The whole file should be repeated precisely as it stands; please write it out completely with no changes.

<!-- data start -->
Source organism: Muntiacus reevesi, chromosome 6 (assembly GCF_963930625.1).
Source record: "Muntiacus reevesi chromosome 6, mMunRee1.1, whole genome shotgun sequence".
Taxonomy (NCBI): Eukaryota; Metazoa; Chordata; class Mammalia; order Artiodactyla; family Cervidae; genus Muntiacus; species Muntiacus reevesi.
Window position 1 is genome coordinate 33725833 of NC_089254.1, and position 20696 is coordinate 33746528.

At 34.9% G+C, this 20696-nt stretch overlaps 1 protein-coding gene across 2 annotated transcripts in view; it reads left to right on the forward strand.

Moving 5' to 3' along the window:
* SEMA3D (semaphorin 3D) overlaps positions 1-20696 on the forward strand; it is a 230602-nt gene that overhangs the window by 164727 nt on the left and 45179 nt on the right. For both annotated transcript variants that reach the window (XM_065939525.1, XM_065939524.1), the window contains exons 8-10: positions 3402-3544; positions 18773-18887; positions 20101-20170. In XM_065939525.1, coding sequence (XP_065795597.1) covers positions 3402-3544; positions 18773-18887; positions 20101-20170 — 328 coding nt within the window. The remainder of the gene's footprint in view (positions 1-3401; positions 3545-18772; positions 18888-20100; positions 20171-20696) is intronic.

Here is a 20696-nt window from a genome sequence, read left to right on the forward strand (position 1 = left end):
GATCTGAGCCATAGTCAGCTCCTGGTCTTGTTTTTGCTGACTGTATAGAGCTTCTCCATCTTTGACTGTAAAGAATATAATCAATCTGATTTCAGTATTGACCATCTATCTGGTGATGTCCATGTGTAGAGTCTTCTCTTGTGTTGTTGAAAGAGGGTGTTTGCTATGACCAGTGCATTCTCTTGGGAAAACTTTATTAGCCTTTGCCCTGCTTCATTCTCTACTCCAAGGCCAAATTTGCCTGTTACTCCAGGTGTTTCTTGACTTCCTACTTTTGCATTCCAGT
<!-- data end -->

Source organism: Muntiacus reevesi, chromosome 6 (assembly GCF_963930625.1).
Source record: "Muntiacus reevesi chromosome 6, mMunRee1.1, whole genome shotgun sequence".
Taxonomy (NCBI): Eukaryota; Metazoa; Chordata; class Mammalia; order Artiodactyla; family Cervidae; genus Muntiacus; species Muntiacus reevesi.
Window position 1 is genome coordinate 33725833 of NC_089254.1, and position 20696 is coordinate 33746528.

At 34.9% G+C, this 20696-nt stretch overlaps 1 protein-coding gene across 2 annotated transcripts in view; it reads left to right on the forward strand.

Moving 5' to 3' along the window:
* SEMA3D (semaphorin 3D) overlaps positions 1-20696 on the forward strand; it is a 230602-nt gene that overhangs the window by 164727 nt on the left and 45179 nt on the right. For both annotated transcript variants that reach the window (XM_065939525.1, XM_065939524.1), the window contains exons 8-10: positions 3402-3544; positions 18773-18887; positions 20101-20170. In XM_065939525.1, coding sequence (XP_065795597.1) covers positions 3402-3544; positions 18773-18887; positions 20101-20170 — 328 coding nt within the window. The remainder of the gene's footprint in view (positions 1-3401; positions 3545-18772; positions 18888-20100; positions 20171-20696) is intronic.

Here is a 20696-nt window from a genome sequence, read left to right on the forward strand (position 1 = left end):
GATCTGAGCCATAGTCAGCTCCTGGTCTTGTTTTTGCTGACTGTATAGAGCTTCTCCATCTTTGACTGTAAAGAATATAATCAATCTGATTTCAGTATTGACCATCTATCTGGTGATGTCCATGTGTAGAGTCTTCTCTTGTGTTGTTGAAAGAGGGTGTTTGCTATGACCAGTGCATTCTCTTGGGAAAACTTTATTAGCCTTTGCCCTGCTTCATTCTCTACTCCAAGGCCAAATTTGCCTGTTACTCCAGGTGTTTCTTGACTTCCTACTTTTGCATTCCAGT